Gareth had been some despondent about Epstein's work before seeing this exhibition, regarding Epstein as being a rich American who can afford to jet around America with a team and loads of equipment to make his images. Yet he conceded that these immaculately made images really do establish Mitch Epstein as a world class photographer and a worthy winner of the Prix Pictet, an environmentally based award.

OCA students make notes about one of Epstein's photographs 
My own concern with this exhibition was what actually Epstein means by "American Power". It is certainly not the power of military might that has become so prominent in an age that has seen the horrors of war broadcast from Vietnam and Iraq. There seemed to be a different kind of power in each image and this is emphasised by Epstein himself in a quote I read after seeing the exhibition; he says, "About a year into making this series of pictures, I realised that power was like a Russian doll: each time I opened one kind of power, I found another inside."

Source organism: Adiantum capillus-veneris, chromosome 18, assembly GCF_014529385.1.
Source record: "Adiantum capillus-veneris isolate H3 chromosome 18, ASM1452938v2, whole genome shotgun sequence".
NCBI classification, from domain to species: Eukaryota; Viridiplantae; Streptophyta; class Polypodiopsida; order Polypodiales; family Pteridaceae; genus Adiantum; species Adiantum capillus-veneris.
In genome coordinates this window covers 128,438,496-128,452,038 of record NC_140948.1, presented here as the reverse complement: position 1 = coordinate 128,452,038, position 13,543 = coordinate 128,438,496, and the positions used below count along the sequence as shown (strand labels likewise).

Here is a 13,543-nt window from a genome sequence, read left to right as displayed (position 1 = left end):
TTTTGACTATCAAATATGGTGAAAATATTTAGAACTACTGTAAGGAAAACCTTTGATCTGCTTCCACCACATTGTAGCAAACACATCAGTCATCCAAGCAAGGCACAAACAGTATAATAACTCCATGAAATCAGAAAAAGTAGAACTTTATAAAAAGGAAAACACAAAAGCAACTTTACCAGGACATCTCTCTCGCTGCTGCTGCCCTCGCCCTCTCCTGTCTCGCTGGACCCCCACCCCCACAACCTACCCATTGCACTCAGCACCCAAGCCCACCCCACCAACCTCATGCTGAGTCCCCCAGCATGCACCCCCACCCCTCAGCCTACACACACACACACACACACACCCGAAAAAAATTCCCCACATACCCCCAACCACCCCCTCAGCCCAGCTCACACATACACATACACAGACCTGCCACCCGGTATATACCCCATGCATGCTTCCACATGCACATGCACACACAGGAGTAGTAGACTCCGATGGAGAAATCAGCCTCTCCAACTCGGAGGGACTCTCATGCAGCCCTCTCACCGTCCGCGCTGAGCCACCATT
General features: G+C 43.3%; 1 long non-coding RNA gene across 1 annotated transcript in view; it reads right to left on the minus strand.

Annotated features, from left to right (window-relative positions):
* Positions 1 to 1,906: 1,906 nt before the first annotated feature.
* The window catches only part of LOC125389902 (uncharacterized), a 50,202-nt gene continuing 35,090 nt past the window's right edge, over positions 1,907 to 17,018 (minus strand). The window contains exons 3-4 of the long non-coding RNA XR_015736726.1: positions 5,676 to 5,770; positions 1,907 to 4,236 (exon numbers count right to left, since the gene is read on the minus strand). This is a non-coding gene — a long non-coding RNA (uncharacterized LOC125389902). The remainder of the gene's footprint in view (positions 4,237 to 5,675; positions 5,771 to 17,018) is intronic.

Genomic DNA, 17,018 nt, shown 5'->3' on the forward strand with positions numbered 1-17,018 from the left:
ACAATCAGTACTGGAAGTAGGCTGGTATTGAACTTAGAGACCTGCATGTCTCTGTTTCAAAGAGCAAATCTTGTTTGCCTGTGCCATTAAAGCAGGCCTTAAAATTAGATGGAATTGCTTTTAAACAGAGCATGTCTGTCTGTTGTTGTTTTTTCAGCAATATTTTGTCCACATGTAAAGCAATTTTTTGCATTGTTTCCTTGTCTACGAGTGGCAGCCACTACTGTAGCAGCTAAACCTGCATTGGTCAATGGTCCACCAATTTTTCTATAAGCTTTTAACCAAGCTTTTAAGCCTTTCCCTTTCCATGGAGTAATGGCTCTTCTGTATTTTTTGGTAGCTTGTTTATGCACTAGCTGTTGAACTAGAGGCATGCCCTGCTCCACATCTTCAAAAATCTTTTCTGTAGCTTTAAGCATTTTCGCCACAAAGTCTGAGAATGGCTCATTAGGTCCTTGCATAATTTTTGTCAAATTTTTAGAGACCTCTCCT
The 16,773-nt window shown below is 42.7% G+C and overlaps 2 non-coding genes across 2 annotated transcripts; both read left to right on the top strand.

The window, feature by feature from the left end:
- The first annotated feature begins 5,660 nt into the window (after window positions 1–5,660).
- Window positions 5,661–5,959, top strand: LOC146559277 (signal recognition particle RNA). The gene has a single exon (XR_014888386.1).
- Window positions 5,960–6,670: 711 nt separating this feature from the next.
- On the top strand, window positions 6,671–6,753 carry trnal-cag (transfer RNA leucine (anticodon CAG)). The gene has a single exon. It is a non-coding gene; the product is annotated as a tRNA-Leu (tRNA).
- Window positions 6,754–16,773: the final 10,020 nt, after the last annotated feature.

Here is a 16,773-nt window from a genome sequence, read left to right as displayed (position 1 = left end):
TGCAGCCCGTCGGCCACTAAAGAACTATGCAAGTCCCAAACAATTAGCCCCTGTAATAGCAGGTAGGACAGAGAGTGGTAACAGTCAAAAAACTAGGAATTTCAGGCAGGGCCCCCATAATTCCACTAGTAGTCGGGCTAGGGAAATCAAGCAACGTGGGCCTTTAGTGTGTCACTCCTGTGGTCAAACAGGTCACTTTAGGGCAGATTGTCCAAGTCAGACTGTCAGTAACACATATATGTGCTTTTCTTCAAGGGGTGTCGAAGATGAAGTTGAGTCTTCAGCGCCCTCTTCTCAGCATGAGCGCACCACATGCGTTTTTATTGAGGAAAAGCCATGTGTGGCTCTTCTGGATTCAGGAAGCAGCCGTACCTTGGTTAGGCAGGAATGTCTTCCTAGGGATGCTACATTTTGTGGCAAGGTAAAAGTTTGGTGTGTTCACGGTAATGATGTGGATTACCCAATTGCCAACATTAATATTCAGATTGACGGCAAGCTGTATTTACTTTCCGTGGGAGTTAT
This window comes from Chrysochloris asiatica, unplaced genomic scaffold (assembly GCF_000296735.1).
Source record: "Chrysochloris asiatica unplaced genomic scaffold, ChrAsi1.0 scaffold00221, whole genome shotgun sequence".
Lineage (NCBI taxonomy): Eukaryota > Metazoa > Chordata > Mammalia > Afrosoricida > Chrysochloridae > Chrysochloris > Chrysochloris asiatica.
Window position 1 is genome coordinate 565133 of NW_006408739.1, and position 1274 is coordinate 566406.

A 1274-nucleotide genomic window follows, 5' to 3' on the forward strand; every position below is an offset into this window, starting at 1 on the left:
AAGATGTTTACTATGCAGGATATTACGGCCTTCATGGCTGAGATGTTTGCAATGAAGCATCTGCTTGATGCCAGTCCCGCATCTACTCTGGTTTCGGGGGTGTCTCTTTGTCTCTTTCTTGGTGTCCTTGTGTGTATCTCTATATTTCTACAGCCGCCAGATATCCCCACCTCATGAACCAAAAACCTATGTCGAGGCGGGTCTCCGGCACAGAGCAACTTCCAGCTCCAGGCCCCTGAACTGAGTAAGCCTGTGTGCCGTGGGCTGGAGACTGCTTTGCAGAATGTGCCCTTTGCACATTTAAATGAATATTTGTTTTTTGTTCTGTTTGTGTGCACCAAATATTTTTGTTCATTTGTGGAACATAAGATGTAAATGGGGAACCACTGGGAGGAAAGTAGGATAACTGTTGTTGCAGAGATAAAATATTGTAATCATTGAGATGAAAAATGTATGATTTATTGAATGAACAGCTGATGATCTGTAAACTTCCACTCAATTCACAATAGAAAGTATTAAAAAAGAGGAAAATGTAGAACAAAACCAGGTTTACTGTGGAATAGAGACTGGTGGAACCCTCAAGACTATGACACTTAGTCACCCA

One of the first images one sees, is of a view over Las Vegas made in 2007 (all photographs are dated by the year and this is probably significant because the images are documents of particular places at a particular moment in time). To the right of the image, is a large black pyramid, the angular form of which leads one into the picture; slightly behind this are some Disneylike fairy tale castle towers that contrast with the overall bleakness of the city itself; there is plenty of parking space to the left of the image and the vista includes arid mountains in the background, a reminder that this city has to generate it's own power. There is another kind of power in the vast area covered by this image and the way it is communicated so effectively.